- Get your bees. Either order them – you will need to order in January or February, as most apiaries tend to sell out early. If you don’t get them early you either won’t get any or they will be delivered too late in the year for a proper harvest. What honey is produced would have to be left in the hives over the winter for the bees to feed on so you will be behind by a year.
- Work out a schedule for caring for your bees – everyone is different with this. You want to decide how often you are going to inspect the hives, check on the bees themselves for health and any signs of disease. Will you be using chemicals medications to care for them or are you going to go natural? Ensure they have access to fresh water when they want it or they will go looking elsewhere – the last thing your neighbor wants is your bee colony hanging around his tap!
- Be prepared for the busy times. There are a few times in the season where you will be inundated with bees – usually swarm season and the honey harvest season. In the first year in a hive, the bees don’t generally tend to swarm but after this, they will. It is usually in the spring and is a natural process. The bees are splitting up because there are too many in the hive and half will go off looking for another hive – make sure you have empty ones spare! You will need to be prepared to deal with the neighbors if they get scared of a low-flying bee swarm – it’s only natural that they will be! Do be prepared with boxes to go and collect the swarms. The next busy time is honey harvest when you can expect to spend several hours collecting and preparing your frames before extracting the honey.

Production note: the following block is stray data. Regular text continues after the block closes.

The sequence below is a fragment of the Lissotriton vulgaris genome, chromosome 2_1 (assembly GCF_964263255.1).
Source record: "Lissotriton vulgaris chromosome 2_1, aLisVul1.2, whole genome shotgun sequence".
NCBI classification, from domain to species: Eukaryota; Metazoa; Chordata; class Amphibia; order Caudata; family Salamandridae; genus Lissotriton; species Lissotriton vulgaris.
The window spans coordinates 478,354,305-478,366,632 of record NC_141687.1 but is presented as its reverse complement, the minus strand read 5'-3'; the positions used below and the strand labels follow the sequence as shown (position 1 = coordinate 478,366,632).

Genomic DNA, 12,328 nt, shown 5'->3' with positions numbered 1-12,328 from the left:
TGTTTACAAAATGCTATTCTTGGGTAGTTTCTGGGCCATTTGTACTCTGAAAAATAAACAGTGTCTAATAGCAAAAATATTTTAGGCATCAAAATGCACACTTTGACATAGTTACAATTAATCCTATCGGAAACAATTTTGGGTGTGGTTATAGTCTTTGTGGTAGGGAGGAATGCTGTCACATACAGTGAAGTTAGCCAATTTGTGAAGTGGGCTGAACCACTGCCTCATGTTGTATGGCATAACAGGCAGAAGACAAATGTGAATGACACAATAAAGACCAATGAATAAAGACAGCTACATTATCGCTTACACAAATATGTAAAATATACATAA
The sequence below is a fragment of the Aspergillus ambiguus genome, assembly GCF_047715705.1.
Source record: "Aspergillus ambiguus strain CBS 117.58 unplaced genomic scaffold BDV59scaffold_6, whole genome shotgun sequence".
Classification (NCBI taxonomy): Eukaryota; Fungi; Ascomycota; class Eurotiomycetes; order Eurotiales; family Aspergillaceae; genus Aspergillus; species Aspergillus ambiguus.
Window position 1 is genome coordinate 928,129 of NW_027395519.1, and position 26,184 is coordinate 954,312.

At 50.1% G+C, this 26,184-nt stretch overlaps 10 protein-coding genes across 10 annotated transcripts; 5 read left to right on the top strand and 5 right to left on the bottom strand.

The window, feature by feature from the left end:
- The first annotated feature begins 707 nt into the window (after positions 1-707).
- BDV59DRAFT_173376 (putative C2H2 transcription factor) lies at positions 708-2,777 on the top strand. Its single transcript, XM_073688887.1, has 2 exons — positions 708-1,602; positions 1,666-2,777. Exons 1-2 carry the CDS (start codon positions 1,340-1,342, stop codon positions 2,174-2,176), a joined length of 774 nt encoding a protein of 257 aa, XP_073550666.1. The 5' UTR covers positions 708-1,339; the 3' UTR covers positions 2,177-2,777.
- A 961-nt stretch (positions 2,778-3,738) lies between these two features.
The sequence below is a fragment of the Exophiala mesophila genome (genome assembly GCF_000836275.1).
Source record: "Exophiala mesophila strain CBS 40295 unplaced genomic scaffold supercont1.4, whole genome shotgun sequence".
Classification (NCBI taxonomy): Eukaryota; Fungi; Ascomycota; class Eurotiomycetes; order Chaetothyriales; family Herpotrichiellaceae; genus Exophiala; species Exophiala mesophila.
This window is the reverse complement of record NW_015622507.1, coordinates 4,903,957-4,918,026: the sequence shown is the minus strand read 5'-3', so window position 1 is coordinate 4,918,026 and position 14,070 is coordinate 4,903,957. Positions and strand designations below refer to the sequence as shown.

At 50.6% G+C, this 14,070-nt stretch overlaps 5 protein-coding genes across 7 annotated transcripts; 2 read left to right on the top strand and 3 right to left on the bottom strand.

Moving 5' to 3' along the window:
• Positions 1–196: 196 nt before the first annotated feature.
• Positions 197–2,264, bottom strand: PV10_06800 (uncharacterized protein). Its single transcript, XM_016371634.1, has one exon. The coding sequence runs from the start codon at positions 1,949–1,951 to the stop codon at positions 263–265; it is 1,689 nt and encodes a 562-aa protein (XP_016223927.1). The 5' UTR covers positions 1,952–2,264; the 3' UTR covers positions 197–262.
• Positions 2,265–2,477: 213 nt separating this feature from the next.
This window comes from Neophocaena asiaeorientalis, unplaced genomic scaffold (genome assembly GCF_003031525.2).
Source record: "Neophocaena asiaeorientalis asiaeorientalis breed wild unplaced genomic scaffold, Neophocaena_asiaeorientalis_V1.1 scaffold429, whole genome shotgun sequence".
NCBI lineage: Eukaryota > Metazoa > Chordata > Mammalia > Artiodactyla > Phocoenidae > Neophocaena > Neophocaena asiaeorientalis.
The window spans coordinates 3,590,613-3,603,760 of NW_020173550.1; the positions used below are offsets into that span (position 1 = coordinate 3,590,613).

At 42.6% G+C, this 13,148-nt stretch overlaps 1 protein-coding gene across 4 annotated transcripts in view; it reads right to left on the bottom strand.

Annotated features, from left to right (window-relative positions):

- The most important thing is to enjoy your new hobby, enjoy your bees. They are very clever and fascinating and can teach you a great deal about the care they need through the way they behave. There is an old adage here that is very true: